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Author Topic: Essays (1): "INDIGNITIES IN AMERICAN MINOR"  (Read 657 times)
Joe Carillo
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« on: October 27, 2016, 12:19:59 PM »

Indignities in American Minor
By Jose A. Carillo

This is much too unglamorous to admit, and my wife Leonor actually blanched when she read the first draft of this essay. But I told her firmly that it was a story I had to write once and for all as a cautionary tale for our times. Four years before September 11, 2001, while lined up at Los Angeles Customs for my flight back to Manila, U.S. agents had made me strip down to my underwear. It was not a particularly chilly autumn day in the West Coast, and America then was still the carefree blonde in a two-piece, traipsing barefoot on Long Beach, singing an innocent little ditty about freedom and clueless of the horrible outrage that was to befall her four years later. But even with the good heating at the airport I found myself shivering. I simply could not take the frisking and the progressive nakedness with grace and equanimity.


What a shame, I thought, to be put in the same class as the terrorists, mobsters, drug lords, and potbellied politicians who routinely deserved such searches! There I was, clothesless and listless in the City of the Angels, trying with some delicacy to shield with my hands as much of my crotch from the prying eyes that were all over me. But no matter how sophisticated I tried to look and how impeccable the English I used in my protestations, I was a practically naked alien under a host country’s sufferance, and short of begging, at that moment there wasn’t really much I could do to change that fact.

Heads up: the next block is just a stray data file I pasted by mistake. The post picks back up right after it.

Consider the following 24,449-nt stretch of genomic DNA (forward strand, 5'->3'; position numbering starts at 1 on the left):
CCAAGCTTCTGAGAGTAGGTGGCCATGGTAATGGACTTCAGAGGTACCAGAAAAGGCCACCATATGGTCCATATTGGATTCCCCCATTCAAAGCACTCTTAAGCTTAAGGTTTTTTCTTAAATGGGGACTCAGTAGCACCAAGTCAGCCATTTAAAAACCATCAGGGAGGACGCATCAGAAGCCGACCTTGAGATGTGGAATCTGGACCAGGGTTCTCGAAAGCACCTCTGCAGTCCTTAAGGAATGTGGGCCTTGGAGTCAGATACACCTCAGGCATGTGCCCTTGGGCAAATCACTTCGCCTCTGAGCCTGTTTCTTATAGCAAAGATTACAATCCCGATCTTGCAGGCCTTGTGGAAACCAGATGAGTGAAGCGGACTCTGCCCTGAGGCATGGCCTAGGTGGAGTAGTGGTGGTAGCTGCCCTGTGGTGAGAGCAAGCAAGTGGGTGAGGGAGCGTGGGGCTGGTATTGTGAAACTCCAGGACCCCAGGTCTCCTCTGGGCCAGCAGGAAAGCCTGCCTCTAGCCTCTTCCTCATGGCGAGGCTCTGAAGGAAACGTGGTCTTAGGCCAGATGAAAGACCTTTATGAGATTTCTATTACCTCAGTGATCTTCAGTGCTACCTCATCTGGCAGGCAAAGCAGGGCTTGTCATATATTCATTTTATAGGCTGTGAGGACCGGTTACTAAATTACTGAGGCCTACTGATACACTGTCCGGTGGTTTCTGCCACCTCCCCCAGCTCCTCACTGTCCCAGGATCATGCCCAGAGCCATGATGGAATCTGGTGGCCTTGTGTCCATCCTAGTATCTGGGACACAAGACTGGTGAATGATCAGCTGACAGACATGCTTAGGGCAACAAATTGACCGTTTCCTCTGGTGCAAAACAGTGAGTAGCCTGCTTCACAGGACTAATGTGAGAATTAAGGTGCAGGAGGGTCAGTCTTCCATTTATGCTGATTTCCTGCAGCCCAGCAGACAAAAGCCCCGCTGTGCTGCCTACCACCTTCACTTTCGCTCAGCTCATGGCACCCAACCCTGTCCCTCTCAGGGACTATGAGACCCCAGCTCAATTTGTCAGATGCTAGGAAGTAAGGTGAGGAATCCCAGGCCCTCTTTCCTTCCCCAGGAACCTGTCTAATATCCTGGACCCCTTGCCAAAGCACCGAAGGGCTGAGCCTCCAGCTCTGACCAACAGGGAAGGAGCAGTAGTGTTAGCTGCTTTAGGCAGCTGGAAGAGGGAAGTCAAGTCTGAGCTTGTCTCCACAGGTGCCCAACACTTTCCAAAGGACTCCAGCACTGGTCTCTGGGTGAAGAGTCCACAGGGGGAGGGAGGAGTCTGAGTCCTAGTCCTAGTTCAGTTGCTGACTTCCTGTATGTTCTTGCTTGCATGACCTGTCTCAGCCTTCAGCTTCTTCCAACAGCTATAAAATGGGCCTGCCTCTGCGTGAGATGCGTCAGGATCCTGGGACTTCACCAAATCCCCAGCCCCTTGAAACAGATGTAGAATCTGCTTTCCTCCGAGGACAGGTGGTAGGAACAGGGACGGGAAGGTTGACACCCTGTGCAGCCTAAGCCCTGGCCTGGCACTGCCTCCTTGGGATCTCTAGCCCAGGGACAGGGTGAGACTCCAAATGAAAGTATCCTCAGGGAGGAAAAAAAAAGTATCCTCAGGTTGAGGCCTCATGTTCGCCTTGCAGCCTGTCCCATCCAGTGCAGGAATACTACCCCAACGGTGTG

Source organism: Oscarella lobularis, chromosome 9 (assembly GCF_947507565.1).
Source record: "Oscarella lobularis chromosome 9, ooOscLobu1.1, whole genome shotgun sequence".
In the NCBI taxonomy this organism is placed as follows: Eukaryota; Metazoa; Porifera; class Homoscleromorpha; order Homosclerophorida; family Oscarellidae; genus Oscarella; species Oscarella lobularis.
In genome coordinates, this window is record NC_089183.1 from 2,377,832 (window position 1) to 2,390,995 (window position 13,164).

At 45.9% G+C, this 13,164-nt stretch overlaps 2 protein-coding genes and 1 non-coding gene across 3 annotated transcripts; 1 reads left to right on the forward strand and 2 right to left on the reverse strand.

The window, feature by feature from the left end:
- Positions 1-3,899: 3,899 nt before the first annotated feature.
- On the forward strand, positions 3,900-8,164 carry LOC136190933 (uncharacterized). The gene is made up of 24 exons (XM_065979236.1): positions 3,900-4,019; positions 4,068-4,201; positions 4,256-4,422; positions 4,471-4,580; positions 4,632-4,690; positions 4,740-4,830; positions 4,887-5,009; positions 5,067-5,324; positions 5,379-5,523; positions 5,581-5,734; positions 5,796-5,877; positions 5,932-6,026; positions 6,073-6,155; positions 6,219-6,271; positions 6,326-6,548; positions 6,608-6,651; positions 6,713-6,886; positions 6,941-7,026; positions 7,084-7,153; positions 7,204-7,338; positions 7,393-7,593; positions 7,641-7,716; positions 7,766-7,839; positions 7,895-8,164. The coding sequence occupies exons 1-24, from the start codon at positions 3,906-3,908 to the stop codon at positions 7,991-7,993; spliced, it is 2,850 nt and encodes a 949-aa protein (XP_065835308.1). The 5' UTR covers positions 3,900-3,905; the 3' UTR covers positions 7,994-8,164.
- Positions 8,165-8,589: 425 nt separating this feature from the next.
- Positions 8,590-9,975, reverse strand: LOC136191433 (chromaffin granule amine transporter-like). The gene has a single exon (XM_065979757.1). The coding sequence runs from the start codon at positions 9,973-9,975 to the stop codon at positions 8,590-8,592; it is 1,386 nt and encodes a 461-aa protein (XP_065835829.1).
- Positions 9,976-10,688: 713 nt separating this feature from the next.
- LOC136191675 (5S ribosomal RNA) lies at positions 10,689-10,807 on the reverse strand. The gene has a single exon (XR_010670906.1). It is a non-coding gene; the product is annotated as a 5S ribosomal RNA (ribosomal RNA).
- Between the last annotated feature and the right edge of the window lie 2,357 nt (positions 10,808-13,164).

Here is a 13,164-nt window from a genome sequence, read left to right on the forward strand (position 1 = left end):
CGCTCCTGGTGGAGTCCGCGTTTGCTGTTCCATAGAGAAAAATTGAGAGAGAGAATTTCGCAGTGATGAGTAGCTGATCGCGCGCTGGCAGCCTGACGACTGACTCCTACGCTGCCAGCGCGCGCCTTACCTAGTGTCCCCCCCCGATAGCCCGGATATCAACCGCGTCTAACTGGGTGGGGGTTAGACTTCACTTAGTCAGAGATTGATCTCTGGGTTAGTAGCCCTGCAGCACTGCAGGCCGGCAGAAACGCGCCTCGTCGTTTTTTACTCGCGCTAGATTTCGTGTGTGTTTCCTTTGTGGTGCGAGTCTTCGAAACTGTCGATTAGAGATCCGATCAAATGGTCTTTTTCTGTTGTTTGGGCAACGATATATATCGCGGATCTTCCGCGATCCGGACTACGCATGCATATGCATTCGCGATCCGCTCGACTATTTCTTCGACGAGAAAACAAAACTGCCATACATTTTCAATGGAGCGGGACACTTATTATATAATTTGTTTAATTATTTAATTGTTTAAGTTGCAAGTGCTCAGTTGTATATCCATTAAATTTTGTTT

The female agent also asked me to take off my shoes. She did it in probably much the same way that a fellow agent did it to a Filipino senator who, I read in the news just now, went through the same body search recently in San Francisco. I did not refuse nor even make a squeak, however. One reason was that I wasn’t a senator but a nobody. I would never know the pleasure of breezing through Customs without anybody laying as much as a hand on me, even if it was obvious that I carried contraband or a ton of plastic bomb on my belly. But what really took out much of the sting from the indignity was that I was not the only one targeted. And looking back, I realize now that it actually might have been my fault to be zeroed in along with the six who were behind me in the queue.

Aside from wearing my old spring windbreaker that I regularly used for Decembers back home in Manila, I had the bad sense to hand-carry all the way from the East Coast a bulky, heavily padded green winter jacket lined with Teflon. I am actually of the lean sort, but I must have looked like a drug runner laden with cocaine whenever my bulk showed on their surveillance monitors. In any case, they asked me and the six others to step aside: a sixtyish woman in a wheelchair, an Oriental-looking gentleman in a very respectable-looking dark gray suit, and four or five Filipinos with their trademark huge shoulder bags and mountainous backpacks.